This is the first column in a five-part Heard on the Street series on how the American economy might look once the Covid-19 pandemic is over.
With this month’s announcements of two highly effective Covid-19 vaccines, enough Americans should be inoculated over next spring and summer for normal life to begin to resume. It won’t be quite the same as before, though: Our behavior will have changed, with profound effects on the economy.
Any of these changes on their own could well have redirected tens or hundreds of billions of dollars in government and consumer spending from one place to another, but they are all happening at the same time. Some of the trillions of dollars’ worth of aircraft, cruise ships, gyms, shopping malls, office buildings, hotels and convention halls have been sitting idle may not be needed even after it is safe to use them. Others like e-commerce infrastructure can’t be built fast enough.
First we have to get through the next several months. With new cases rising again throughout the country, more people’s livelihoods will be damaged and more businesses will be driven to the brink. The losses have been most acute among service-sector businesses — especially smaller ones. Many have failed and the danger is that, with financial resources running thin during this latest Covid upsurge, more will follow in the months ahead. As a result, some of the millions of people who were put out of work by the crisis won’t have jobs to come back to when it ends.
The longer they remain out of work, the more their skills erode and the harder it is for them to find work again. That, in turn, can lower the pace at which the economy is able to grow. Those who work in some of the hardest-hit industries, such as restaurants and hotels, could have the hardest time overcoming the setbacks suffered from the crisis. The gaps between rich and poor could widen as a result.
Business closures aren’t the only threat to jobs. The pandemic has also led service-sector businesses in particular to adopt new technologies that they won’t simply discard when the pandemic is over. Consider, for example, the systems restaurants have set up for customers to bypass wait staff and order food with their smartphones as a way to increase social distancing. Over the long haul, such changes could help the economy, since efficiency gains allow workers to produce more in less time. But in the more immediate post-Covid environment, it could keep people out of work.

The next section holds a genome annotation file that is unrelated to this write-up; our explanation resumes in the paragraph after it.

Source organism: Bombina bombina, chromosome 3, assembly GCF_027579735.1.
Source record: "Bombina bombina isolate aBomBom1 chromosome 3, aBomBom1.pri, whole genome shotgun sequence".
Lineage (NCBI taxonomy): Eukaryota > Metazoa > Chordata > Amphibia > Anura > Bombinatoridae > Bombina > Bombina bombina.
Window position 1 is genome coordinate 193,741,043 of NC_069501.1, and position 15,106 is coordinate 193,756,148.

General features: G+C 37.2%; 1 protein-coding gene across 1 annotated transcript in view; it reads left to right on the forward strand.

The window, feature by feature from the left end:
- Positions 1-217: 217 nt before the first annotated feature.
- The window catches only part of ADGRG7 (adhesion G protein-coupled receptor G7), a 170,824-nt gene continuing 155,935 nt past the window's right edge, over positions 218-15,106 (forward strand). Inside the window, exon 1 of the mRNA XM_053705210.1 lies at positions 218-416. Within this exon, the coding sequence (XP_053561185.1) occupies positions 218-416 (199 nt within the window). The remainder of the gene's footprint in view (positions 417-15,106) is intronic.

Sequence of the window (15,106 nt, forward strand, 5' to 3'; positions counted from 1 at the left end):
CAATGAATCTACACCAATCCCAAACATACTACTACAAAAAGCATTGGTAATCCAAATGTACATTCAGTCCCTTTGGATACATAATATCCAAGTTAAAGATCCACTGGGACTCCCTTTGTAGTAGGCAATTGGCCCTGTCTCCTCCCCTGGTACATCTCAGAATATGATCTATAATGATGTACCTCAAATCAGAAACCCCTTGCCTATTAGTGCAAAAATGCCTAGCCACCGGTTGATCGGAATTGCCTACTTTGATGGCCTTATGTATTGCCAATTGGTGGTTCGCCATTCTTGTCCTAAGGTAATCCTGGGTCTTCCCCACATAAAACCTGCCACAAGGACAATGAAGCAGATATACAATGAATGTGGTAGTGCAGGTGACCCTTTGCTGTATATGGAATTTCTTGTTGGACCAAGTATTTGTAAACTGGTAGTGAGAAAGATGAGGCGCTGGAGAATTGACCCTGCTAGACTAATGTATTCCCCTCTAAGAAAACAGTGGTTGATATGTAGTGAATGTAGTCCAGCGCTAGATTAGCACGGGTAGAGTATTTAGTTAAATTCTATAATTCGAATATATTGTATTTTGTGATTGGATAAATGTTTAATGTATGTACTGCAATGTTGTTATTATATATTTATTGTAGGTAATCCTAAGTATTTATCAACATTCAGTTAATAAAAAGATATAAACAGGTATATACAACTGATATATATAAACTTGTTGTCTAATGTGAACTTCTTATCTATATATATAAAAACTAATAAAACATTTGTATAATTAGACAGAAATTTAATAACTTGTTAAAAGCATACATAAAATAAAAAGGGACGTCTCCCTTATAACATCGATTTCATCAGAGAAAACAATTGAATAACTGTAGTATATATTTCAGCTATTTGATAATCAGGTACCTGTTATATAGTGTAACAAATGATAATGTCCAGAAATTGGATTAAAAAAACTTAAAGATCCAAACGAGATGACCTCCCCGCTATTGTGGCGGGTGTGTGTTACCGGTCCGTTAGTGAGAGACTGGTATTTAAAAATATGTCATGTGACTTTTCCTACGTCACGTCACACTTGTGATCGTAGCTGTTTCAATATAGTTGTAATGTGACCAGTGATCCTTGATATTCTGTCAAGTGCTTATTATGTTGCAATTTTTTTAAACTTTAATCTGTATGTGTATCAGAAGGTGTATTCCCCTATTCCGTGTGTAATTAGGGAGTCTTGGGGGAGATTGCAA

Not that the financially fortunate will be unaffected. The crisis forced workers and businesses to change up their routines and come up with new ways of doing things. It altered consumer behavior and upended the housing market.
The work-from-home arrangements many companies and workers have cobbled together could have lasting effects. Having shown it can be done, more people might opt to work from home once or twice a week or even permanently. As a result, there would be less demand for downtown office space and fewer sales at local eateries, making commercial real estate in cities less desirable. Business travel could also fail to recover fully with the adoption of remote-meeting technologies obviating the need for many trips. Airlines, hotels and convention centers could find that some of the business they lost during the pandemic has been lost for good.
Housing choices might be affected too. While many of the city dwellers who pulled up stakes and went to the suburbs as a result of the crisis may have merely been making moves they were destined to make eventually anyway, the premium placed on extra living space has gone way up. That used to come at the cost of a tougher commute, but moving one further highway exit or train stop from the office is more palatable if you work from home frequently. A vacation cottage becomes more desirable, too, if you are able to work from it during part of the year.
Some of our other old habits and routines may change as well. Having learned how to cook, might people end up making dinner for themselves a bit more often? That is good news for supermarkets and packaged food companies and bad for restaurants. And that food is more likely to be bought from the comfort of our homes and delivered as online grocers hang on to many of their new customers.
Meanwhile, both entertainment companies and fans may prove to be less wedded to theatrical releases or live performances, permanently shifting fortunes in that business. And, while there may well be a burst of wanderlust once a vaccine is available, hotels and resorts might have permanently lost share to vacation rentals and second homes. Even the sort of airline likely to whisk us there will have changed—to the extent we keep flying.
Many American households and businesses have spent the past eight months scrambling to survive the pandemic, while for a minority it has been a windfall. With the end in sight, determining what comes after is their next challenge. Only one thing is certain: It will look different.
For years, one of the biggest days of the holiday shopping season was Black Friday. But in 2020, that could change. The coronavirus pandemic is fast-tracking big changes in retail that were already underway, pushing consumers into a digital future. Illustration: Jacob Reynolds/WSJ
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